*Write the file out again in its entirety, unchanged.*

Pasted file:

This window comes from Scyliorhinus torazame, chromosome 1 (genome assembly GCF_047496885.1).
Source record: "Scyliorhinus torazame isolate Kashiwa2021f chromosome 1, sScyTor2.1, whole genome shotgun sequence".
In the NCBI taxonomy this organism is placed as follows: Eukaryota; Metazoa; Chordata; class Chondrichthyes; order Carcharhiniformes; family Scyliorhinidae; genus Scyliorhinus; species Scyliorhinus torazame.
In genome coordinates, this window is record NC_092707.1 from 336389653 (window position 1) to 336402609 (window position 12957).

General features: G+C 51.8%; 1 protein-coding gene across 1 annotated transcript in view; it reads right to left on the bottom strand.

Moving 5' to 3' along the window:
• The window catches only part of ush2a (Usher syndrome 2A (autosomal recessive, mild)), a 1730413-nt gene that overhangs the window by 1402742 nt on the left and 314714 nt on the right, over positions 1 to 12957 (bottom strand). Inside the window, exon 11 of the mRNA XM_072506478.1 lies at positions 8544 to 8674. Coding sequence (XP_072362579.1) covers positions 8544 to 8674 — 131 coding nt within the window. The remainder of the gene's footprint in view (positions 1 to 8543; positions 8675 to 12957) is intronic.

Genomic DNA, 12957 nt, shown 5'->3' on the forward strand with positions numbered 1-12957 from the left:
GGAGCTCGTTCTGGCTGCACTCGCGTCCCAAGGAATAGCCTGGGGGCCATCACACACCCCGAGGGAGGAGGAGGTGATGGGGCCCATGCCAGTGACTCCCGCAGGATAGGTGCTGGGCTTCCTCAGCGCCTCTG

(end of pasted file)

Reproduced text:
This window comes from Scyliorhinus torazame, chromosome 1 (genome assembly GCF_047496885.1).
Source record: "Scyliorhinus torazame isolate Kashiwa2021f chromosome 1, sScyTor2.1, whole genome shotgun sequence".
In the NCBI taxonomy this organism is placed as follows: Eukaryota; Metazoa; Chordata; class Chondrichthyes; order Carcharhiniformes; family Scyliorhinidae; genus Scyliorhinus; species Scyliorhinus torazame.
In genome coordinates, this window is record NC_092707.1 from 336389653 (window position 1) to 336402609 (window position 12957).

General features: G+C 51.8%; 1 protein-coding gene across 1 annotated transcript in view; it reads right to left on the bottom strand.

Moving 5' to 3' along the window:
• The window catches only part of ush2a (Usher syndrome 2A (autosomal recessive, mild)), a 1730413-nt gene that overhangs the window by 1402742 nt on the left and 314714 nt on the right, over positions 1 to 12957 (bottom strand). Inside the window, exon 11 of the mRNA XM_072506478.1 lies at positions 8544 to 8674. Coding sequence (XP_072362579.1) covers positions 8544 to 8674 — 131 coding nt within the window. The remainder of the gene's footprint in view (positions 1 to 8543; positions 8675 to 12957) is intronic.

Genomic DNA, 12957 nt, shown 5'->3' on the forward strand with positions numbered 1-12957 from the left:
GGAGCTCGTTCTGGCTGCACTCGCGTCCCAAGGAATAGCCTGGGGGCCATCACACACCCCGAGGGAGGAGGAGGTGATGGGGCCCATGCCAGTGACTCCCGCAGGATAGGTGCTGGGCTTCCTCAGCGCCTCTG